Final product and dissemination
I am fortunate to have been presented with a unique opportunity to share the results of the publication through the generous support of the Burchfield Penney Art Center in Buffalo, NY. The museum, which has presented my work in the past, is very interested in the Bagmati River Arts Project and the concept of building global connections through the investigation of water. They have committed to promoting the book and preparing the contents of the publication as an installation that will tour throughout and outside the United States. As the exhibition, publication and documentary are presented at different venues, I will also be able to present customized lectures that will connect regional bodies of water to global issues. These presentations will create connections with the community and will link the viewer’s everyday experiences to those of the residents in other parts of the globe.
Support to publish Complexities of Water: Bagmati River, Nepal and Beyond and create the documentary has already been secured so that the results of the research will be available at no cost to a global audience. The free digital version will be available on the project’s website. This website will also include the edited video interviews and additional imagery related to the project as well as a blog to allow correspondence between communities. The website will go live before the trip to Kathmandu in March of 2016. I am fluent in WordPress and will maintain the website and update it with notices regarding upcoming lectures and presentations related to the project. Through the publication, lectures, installations and website I hope to provide varied layers of accessibility so that the general public and scholars can more fully engage in the results found in the publication.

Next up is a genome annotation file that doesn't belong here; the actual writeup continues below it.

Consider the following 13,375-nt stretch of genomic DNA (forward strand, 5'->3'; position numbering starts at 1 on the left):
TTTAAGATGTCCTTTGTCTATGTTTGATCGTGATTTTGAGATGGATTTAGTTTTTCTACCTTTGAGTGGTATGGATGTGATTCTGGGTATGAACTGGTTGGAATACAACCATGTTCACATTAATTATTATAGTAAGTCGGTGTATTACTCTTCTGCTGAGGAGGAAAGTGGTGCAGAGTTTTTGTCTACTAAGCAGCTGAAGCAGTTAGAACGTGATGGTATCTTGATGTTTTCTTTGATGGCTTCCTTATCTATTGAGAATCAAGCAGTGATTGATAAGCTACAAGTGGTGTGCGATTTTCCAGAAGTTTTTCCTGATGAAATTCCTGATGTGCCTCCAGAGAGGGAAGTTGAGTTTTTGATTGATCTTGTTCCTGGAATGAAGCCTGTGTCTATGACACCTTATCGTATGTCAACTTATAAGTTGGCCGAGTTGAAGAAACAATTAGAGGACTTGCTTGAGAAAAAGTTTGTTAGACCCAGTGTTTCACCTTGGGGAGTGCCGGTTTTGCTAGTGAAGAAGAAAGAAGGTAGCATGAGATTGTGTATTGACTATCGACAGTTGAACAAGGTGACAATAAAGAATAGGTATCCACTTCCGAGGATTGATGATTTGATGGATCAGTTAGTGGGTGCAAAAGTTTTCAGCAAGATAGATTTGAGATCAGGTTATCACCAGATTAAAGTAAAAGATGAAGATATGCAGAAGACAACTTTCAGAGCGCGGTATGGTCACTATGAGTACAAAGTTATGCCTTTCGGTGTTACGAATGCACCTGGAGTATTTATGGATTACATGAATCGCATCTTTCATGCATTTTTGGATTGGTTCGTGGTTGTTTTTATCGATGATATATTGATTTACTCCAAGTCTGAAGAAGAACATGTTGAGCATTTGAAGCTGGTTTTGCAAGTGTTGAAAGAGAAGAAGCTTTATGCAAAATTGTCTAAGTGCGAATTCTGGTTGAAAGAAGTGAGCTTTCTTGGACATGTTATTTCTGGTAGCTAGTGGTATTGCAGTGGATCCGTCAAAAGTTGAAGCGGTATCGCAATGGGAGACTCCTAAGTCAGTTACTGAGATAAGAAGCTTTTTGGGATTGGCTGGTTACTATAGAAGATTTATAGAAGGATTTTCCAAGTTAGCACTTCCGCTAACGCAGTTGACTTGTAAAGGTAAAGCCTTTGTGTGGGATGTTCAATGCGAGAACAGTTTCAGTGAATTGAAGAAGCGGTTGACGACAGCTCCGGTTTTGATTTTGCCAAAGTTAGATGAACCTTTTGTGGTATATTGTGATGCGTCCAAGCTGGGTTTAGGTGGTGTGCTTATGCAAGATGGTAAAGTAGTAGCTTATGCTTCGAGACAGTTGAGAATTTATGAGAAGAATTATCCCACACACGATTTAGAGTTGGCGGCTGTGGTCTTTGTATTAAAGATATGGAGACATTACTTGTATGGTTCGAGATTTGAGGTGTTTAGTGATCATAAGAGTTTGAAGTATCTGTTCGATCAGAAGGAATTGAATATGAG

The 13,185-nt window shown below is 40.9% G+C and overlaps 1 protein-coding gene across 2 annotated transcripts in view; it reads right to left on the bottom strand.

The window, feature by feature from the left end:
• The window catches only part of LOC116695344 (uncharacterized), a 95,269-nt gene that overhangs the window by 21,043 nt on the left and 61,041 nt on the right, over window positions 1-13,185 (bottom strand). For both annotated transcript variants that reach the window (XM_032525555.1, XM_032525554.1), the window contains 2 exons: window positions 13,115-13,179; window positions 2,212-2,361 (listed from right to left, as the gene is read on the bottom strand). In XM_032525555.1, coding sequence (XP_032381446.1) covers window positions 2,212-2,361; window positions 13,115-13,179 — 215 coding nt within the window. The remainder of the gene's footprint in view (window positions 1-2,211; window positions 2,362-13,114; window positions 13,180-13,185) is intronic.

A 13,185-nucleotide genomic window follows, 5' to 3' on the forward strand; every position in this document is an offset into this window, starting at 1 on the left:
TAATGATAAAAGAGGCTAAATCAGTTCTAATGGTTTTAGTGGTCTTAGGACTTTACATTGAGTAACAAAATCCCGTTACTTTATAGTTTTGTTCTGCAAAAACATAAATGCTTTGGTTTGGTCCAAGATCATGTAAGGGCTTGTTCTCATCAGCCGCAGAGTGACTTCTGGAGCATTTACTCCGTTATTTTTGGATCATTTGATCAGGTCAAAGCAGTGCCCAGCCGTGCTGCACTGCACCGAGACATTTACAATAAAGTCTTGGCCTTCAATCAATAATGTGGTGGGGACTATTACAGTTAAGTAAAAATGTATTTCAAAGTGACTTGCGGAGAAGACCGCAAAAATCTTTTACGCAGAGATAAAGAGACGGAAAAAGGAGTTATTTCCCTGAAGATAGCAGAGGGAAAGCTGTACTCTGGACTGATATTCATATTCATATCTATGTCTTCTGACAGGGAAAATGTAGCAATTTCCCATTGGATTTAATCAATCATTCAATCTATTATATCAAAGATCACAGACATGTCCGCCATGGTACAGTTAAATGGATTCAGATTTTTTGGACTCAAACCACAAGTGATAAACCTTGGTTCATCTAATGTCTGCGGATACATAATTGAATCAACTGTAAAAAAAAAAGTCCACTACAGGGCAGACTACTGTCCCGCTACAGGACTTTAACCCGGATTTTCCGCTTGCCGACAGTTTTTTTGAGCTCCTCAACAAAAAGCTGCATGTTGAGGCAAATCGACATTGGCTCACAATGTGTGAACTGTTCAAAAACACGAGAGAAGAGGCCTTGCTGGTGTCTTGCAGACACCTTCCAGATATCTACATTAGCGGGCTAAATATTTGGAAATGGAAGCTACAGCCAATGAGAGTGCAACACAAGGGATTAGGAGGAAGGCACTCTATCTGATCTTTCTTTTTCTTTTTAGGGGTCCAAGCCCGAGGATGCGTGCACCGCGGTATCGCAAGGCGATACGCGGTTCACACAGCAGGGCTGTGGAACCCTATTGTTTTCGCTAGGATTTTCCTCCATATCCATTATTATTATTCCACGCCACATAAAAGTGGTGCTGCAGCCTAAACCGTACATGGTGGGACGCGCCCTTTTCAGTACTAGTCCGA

For the past decade, I have been working on site-specific installations that examine the local bodies of water near the exhibition venues. When the regional investigations are included with other investigations from regions around the country and the world, the audience can make connections between their local region and other parts of the world. These installations are complex, ambitious, and include informational publications and with extensive text panels that outline the issues related to the bodies of water. The panels and publications are included with large wall maps of the bodies of waters being investigated; water samples with scientific data outlining their chemical breakdown and pollutants; and images, graphs and videos from the data collection sites. I envision the Bagmati River Arts Project to be a global extension of my past work.